The other concept we were trying at exploring in this experiment is whether A. saccharum and F. grandifolia are coexisting at Warren Woods or not. For this we were able to separate out canopies and subcanopies into their species and examined them both (Fig. 2). Now this data is also used from each quadrant and since the species are known we were testing to see if there is a difference between class sizes in proportion to A. saccharum versus F. grandifolia. When we look at the data, we see poles > canopies suggesting the presence of recruitment, which suggests coexistence between the both species (Poulson and Platt 1996). If the vise versa would have happened (canopies > poles) then there would have been competition rather than coexistence. On the other hand, when we look at the subcanopy counts while comparing them across sugar maple and beech we see that beeches are a bit lesser than maple. Since Beech are able to survive longer in the shade than do maple, we would have expected the beech poles to be more and that would have further supported the coexistence hypothesis Fox (1977). But since our data show more maples poles, we are to infer that there is some kind of competition solely based on our data.
After establishing the relationship in Warren Woods between A. saccharum and F. grandifolia to be that of coexistence we then looked at the mechanisms of coexistence. First, we explored the tradeoffs of performance by examining the canopy extend of 5 trees from each species. Research have shown that beech tend to give up vertical growth for lateral growth due to its ability to stay in the shades longer. Thus, we would expect a more asymmetrical growth of beech and a more symmetrical growth of maples (Poulson and Platt 1996, Fox 1977). The beech would then show a larger index of symmetry because of the asymmetrical shape while maples would have a smaller SI due to symmetry. Our data though shows the opposite of what was expected, Maples had a much higher SI (Fig. 3). Additionally, our raw data of nearest neighbor shows more asymmetrical growth and skewedness in maple trees than in beeches. Furthermore, our statistical t-test shows a high p-value (Table 1: p=0.23309) suggesting that there is no significant difference between index of symmetry between sugar maple and American beech. Based on this we cannot conclude that tradeoffs of performance are a mechanism of coexistence between A. saccharum and F. grandifolia.
Finally moving to our last part of the study we asked the question of whether environmental heterogeneity is a mechanism of coexistence between sugar maple and American beech. For this class totals were put together to compare and contrast each focal tree and the number of trees around it from either species (Fig. 4). Possible outcomes are either that the trees exhibit a reciprocal replacement where one species replaces the other when one dies, or we could see beech and maple growing dependently on each other through habitat preference (Fox 1977). Our data showed that there was more beech around both species of focal trees than there was maple. From this we can conclude that beech focal trees exhibited a habitat preference because it was surrounded by more beech than maple. Because of the data available environmental heterogeneity is independent of tree species. While maple focal trees exhibited a reciprocal replacement pattern because of the presence of other beech around it more than maples. With this observation environmental heterogeneity was created by the trees. Both of these patterns support the idea that distribution of maples and beech is not due to chance and that they are dependent on each other. But our statistical chi-square test does not support that (Table 2: p=0.7773) and suggests that there is no significance between the distribution of trees, thus environmental heterogeneity cannot be supported as a mechanism of coexistence. This p value further supports the idea that nearest neighbor identity is the same as we would expect by chance.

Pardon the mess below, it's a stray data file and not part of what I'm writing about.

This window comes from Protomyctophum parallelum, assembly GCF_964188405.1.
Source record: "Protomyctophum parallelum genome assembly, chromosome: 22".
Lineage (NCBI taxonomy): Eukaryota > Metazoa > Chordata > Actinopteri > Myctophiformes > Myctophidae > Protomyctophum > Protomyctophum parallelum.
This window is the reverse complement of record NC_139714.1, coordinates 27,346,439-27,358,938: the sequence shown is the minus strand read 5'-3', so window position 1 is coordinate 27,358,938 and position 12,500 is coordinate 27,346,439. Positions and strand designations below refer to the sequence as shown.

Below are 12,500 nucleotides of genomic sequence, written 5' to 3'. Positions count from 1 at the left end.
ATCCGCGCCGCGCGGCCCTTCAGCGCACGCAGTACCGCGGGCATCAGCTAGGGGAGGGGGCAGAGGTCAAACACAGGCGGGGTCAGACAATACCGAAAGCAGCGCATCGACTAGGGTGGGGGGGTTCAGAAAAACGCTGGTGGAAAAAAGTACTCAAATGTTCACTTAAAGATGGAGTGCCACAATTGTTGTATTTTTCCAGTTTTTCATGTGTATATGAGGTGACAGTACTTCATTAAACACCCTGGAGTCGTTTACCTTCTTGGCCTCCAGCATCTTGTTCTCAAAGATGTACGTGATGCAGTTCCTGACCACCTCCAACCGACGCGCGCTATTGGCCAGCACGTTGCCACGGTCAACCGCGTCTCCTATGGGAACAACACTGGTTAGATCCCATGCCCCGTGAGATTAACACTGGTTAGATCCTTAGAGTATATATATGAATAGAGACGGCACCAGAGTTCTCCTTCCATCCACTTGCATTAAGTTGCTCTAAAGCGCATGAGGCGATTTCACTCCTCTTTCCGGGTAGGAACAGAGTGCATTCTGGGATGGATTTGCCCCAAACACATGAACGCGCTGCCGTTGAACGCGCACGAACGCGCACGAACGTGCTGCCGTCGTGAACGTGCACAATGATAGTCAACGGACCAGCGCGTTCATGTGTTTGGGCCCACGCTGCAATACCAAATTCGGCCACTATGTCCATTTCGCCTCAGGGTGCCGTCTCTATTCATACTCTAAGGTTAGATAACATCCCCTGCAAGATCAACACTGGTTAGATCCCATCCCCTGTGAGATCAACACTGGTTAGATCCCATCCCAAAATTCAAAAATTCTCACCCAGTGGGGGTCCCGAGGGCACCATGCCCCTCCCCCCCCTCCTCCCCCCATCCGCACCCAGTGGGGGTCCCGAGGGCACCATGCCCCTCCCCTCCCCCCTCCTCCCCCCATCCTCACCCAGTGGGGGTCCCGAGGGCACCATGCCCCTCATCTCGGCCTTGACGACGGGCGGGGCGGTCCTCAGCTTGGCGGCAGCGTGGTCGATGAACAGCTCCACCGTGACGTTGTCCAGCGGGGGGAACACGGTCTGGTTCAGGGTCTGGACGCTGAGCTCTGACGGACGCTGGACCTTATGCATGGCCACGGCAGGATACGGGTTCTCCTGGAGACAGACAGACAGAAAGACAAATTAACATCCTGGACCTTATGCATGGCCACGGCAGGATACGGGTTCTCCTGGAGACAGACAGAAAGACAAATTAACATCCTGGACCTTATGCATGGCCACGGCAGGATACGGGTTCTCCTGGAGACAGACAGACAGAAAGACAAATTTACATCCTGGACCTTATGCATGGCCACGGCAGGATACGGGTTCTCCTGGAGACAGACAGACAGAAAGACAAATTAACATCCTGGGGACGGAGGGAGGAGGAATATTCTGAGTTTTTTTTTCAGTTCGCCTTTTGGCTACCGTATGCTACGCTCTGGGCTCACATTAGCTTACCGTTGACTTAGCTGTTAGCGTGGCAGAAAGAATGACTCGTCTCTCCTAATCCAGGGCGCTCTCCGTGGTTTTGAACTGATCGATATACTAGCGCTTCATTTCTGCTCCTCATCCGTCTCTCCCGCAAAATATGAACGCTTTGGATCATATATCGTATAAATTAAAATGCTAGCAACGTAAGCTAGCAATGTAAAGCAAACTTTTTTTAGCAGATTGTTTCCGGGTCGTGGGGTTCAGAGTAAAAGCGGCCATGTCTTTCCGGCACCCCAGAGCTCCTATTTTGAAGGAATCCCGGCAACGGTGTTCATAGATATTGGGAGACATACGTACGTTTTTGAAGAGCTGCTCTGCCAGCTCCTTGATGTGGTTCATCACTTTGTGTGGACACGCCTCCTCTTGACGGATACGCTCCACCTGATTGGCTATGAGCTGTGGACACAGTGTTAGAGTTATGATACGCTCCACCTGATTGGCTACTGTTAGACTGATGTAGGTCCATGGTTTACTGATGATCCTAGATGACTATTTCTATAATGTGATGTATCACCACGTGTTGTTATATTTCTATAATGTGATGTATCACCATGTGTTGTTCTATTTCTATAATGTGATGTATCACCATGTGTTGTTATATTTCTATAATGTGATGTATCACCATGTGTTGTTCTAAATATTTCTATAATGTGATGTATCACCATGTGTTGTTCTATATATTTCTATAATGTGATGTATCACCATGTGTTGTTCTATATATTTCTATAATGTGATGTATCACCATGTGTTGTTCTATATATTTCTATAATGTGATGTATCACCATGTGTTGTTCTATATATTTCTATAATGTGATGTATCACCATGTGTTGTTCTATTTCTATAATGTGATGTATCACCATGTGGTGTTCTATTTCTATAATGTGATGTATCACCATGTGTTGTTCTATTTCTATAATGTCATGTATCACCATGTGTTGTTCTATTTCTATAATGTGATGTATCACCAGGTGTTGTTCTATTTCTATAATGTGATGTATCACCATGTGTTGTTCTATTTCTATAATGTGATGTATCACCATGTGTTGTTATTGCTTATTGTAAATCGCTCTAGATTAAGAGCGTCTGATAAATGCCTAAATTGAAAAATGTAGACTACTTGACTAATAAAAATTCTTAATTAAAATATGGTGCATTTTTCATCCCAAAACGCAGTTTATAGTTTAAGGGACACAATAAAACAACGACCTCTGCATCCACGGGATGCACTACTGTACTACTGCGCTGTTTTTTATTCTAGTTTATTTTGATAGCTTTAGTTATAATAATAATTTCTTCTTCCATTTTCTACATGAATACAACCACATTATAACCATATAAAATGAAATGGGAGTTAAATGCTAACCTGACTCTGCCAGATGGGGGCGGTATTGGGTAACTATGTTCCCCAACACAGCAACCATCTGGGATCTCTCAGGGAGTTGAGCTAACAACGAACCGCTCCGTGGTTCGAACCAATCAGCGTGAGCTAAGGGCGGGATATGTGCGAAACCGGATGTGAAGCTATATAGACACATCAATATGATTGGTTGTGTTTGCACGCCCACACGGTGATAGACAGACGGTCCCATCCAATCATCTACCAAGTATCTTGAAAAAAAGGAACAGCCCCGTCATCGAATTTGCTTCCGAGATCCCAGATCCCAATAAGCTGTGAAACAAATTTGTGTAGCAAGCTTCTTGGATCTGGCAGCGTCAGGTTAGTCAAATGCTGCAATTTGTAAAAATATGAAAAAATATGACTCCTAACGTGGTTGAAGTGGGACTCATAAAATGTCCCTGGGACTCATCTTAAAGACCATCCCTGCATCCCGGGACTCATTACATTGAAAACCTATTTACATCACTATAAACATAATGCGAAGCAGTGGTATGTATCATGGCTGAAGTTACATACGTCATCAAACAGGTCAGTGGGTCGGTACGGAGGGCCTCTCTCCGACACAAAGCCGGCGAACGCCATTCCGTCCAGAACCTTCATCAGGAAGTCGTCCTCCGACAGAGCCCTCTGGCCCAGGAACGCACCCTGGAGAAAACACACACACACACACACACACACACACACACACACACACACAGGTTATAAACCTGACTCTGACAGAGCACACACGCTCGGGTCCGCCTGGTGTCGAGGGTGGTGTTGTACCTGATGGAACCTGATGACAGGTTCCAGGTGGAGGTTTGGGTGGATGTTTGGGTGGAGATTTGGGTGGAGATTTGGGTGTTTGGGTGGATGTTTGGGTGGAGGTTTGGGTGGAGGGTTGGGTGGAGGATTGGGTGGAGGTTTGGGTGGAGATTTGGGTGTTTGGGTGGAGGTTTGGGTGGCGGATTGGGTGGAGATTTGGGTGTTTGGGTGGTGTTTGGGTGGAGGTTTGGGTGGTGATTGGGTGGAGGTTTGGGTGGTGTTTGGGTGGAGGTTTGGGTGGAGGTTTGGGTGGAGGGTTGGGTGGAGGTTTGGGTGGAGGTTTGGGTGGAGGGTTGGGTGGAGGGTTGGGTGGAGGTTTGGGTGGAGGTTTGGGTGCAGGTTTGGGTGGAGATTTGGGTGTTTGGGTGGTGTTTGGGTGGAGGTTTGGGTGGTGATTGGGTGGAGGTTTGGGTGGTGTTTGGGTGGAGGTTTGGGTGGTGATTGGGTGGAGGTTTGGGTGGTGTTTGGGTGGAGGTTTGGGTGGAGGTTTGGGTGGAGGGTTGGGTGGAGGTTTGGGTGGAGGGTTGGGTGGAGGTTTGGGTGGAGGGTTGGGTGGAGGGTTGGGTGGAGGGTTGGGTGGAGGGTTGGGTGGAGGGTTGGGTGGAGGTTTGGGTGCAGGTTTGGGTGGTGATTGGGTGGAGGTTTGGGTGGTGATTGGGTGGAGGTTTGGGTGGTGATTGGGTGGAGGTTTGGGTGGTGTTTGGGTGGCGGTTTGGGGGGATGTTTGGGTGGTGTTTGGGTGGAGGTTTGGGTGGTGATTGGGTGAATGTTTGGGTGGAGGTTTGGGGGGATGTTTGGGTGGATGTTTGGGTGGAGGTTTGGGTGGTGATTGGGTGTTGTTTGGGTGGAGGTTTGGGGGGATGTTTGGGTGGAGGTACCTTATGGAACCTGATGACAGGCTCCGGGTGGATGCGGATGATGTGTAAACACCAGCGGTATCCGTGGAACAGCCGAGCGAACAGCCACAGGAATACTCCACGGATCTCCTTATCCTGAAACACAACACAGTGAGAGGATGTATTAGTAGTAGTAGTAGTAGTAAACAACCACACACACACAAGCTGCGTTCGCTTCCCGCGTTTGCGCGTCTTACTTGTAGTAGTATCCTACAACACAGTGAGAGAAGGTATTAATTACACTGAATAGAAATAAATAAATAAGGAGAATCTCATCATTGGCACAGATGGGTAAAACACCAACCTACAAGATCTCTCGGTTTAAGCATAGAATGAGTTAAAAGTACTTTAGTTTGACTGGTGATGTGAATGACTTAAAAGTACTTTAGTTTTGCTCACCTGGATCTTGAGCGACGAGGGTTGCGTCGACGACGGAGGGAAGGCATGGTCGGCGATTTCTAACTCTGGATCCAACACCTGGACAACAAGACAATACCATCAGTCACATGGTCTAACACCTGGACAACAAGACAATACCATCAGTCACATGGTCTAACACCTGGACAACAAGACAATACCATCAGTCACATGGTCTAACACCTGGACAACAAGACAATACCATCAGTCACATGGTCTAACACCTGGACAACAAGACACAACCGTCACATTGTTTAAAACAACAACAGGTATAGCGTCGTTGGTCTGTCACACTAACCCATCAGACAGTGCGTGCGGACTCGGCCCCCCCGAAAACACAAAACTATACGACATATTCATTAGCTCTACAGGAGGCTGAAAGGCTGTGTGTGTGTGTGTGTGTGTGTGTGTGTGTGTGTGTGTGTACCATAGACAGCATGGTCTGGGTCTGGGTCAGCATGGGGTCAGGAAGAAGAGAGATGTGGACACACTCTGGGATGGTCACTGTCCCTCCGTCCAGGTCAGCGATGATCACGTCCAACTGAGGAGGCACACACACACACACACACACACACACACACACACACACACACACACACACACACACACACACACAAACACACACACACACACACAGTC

There might be different reasons why our data did not match what was expected including the fact that it could be because of human error. Another factor that could have affected out data is the smaller data set when compared to other research that was taken in much larger data. We also as a team did not go deep into the forest and restrained from collecting data from deeper areas, thus collections made could have been influenced by human or other animal disturbances. Finally, we can see that lottery competition patterns exist at Warren Woods and that coexistence is what drove A. saccharum and F. grandifolia to survive at this natural preservative forest. Unfortunately, our data failed at supporting the proposed mechanisms of coexistence but like said above it could have been due to human error.
Literature Cited
Canham, C. D. (1988). Growth and Canopy Architecture of Shade-Tolerant Trees: Response to Canopy Gaps. Ecology, 69(3), 786–795.
Fox, J. F. (1977). Alternation and Coexistence of Tree Species. The American Naturalist, 111(977), 69–89.
Greenberg, J. (2004). A natural history of the Chicago region. Chicago, IL: University of Chicago Press.
Hatfield, J. S., & Chesson, P. L. (1997). Multispecies Lottery Competition: A Diffusion Analysis. Structured-Population Models in Marine, Terrestrial, and Freshwater Systems, 615–622.
Poulson, T. L., & Platt, W. J. (1996). Replacement Patterns of Beech and Sugar Maple in Warren Woods, Michigan. Ecology, 77(4), 1234–1253.
Roman, L. A., & Scatena, F. N. (2011). Street tree survival rates: Meta-analysis of previous studies and application to a field survey in Philadelphia, PA, USA. Urban Forestry & Urban Greening, 10(4), 269–274.
Tatina, R. (2015). Changes in Fagus grandifolia and Acer saccharum Abundance in an Old-Growth, Beech-Maple Forest at Warren Woods State Park, Berrien County, Michigan, USA. Castanea, 80(2), 95–102.
Figure 1. Density of different size classes across all five quadrants per hectare.
Figure 2 Density of Canopy and subcanopy trees of the two species, Sugar Maple and American Beech.
Figure 3 Index of symmetry across American Beech and Sugar Maple canopies.
Figure 4 Nearest neighbor counts for class data with alternating focal tree species.
Statistical T- test
T- Value
Degrees of freedom
P value
(Two- Tailed)
Table 1 Two sample T-test for independent samples of index of symmetry across different species.
Statistical Chi-squared test
X2 Value
Degrees of freedom
P value
Table 2 Statistical Chi-squared test for Nearest Neighbor data across both species.